Mirtazapine

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Summary sheet: Mirtazapine
Mirtazapine
Mirtazapine.svg
Chemical Nomenclature
Common names Avanza, Axit, Mirtaz, Mirtazon, Remeron, Zispin
Substitutive name Mirtazapine
Systematic name (±)-2-Methyl-1,2,3,4,10,14b-hexahydropyrazino[2,1-a]pyrido[2,3-c][2]benzazepine
Class Membership
Psychoactive class Psychedelic / Deliriant
Chemical class Tetracyclic antidepressant
Routes of Administration

WARNING: Always start with lower doses due to differences between individual body weight, tolerance, metabolism, and personal sensitivity. See responsible use section.



Oral
Dosage
Threshold 50 - 70 mg
Light 80 - 130 mg
Common 140 - 190 mg
Strong 190 - 240 mg
Heavy 250 mg +
Duration
Onset 15 - 30 min
Peak 90 - 180 min
Offset 2 - 6 hours
After effects up to 12 hours









DISCLAIMER: PW's dosage information is gathered from users and resources for educational purposes only. It is not a recommendation and should be verified with other sources for accuracy.

Mirtazapine (trade names Remeron, Avanza, Zispin and many others) is a tetracyclic antidepressant that, at higher doses, produces atypical psychedelic, deliriant, and sedative effects when administered.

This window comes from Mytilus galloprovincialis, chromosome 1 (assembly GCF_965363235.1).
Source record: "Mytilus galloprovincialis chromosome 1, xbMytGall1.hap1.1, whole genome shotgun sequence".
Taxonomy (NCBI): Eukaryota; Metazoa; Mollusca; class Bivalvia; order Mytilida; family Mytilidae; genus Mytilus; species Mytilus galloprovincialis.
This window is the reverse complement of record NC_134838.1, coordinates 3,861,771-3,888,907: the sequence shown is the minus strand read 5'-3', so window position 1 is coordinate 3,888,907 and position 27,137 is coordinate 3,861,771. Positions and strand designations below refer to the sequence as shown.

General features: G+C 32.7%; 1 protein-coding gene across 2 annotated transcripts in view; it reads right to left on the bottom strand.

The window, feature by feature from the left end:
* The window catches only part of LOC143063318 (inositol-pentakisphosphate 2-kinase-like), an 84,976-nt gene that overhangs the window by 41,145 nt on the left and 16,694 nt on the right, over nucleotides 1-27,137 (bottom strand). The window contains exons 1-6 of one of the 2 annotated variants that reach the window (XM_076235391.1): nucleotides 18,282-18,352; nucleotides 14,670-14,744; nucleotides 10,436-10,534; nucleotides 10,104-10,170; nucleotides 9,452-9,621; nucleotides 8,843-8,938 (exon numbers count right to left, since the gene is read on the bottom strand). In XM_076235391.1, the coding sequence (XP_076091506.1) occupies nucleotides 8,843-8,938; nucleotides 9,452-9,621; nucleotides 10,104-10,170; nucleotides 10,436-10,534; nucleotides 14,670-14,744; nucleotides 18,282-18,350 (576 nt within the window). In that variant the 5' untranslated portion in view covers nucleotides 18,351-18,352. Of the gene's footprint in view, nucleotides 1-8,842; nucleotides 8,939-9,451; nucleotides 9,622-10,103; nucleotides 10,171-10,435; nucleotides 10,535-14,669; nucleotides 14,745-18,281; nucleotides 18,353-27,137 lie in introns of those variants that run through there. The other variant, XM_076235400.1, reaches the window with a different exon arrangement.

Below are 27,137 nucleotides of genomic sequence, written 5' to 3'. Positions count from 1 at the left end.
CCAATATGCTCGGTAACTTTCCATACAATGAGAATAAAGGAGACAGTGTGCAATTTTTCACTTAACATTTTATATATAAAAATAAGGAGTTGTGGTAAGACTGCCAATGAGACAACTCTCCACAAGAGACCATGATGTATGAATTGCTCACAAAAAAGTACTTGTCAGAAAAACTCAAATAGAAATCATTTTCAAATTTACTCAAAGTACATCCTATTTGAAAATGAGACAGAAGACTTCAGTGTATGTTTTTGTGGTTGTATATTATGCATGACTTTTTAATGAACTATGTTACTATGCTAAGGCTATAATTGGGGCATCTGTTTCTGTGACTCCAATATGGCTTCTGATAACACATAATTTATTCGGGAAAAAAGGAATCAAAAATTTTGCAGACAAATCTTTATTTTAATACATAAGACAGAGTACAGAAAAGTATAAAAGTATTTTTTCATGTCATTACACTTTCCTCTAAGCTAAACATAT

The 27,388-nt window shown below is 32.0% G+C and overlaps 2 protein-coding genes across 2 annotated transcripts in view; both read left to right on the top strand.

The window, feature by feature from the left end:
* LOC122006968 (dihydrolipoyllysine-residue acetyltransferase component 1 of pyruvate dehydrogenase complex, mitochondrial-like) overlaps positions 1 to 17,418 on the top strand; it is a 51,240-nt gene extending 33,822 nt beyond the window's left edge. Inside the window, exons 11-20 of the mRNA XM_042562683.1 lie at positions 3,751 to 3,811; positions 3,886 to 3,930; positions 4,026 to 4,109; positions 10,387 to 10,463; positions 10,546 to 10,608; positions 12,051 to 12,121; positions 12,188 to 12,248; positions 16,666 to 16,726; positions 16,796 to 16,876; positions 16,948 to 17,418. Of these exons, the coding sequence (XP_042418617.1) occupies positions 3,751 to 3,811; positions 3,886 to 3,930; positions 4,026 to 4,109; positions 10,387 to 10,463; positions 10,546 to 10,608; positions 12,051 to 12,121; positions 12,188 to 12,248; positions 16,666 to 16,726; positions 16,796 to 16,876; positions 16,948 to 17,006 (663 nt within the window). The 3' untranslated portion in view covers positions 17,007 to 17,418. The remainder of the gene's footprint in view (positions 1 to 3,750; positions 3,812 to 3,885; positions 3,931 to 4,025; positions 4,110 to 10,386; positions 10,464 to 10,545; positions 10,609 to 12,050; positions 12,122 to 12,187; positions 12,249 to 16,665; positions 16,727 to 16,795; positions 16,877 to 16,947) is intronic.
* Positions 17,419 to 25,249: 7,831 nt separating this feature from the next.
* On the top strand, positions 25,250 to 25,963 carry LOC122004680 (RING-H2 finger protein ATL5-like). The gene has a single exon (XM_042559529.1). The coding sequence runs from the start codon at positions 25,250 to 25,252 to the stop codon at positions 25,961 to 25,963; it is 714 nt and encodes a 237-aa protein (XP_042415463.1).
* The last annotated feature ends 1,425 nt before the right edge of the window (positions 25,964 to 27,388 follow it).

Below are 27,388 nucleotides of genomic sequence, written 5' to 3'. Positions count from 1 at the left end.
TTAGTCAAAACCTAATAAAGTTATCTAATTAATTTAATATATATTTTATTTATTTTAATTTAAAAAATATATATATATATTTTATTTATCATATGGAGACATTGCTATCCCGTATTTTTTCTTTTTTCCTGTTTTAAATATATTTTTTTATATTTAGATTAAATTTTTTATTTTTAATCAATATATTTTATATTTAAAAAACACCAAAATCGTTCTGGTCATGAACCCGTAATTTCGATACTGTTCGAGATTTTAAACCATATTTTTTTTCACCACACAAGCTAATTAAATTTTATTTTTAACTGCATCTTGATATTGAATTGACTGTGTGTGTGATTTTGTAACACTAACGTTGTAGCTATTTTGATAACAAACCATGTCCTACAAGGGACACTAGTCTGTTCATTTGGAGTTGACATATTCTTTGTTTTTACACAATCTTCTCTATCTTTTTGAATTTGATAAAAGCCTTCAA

Mirtazapine was developed in the Netherlands and introduced in the United States in 1996.[1] Its patent expired in 2004 and generic versions have been widely available since.[2]

Mirtazapine is broadly classified as an adrenergic and serotonergic antagonist, and also has strong effects as an antihistamine.[3]

Mirtazapine is used primarily in the treatment of major depressive disorder and other mood disorders.[4][5] However, it has also been found useful in alleviating the following conditions and may be prescribed off-label for the treatment of generalized anxiety disorder,[6][7] social anxiety disorder,[8][9] obsessive-compulsive disorder,[10][11]panic disorder,[12][13][14] post-traumatic stress disorder,[15] low appetite,[16][17][18] insomnia,[19][20] nausea/vomiting,[21][22][23] itching,[24][25]and headaches and migraines.[26][27][28]

Chemistry

Mirtazapine is a tertrahedric molecule of the piperazino-azepine and phenethylamine group of compounds. It is comprised of a fusion of pyridine, benzene, azepine, and piperazine rings. Mirtazapine is a tetracyclic antidepressant, named so because of their four-ring structure.

Mirtazapine is the 6-aza analog of mianserin, which is pharmacologically similar in function.

Pharmacology

Mirtazapine acts as an antagonist/inverse agonist upon the following receptors:[29][30]

While mirtazapine has some affinity for the 5-HT2A receptor, it acts as an antagonist[39] thus it is unlikely that this mechanism is responsible for its psychedelic and deliriant effects.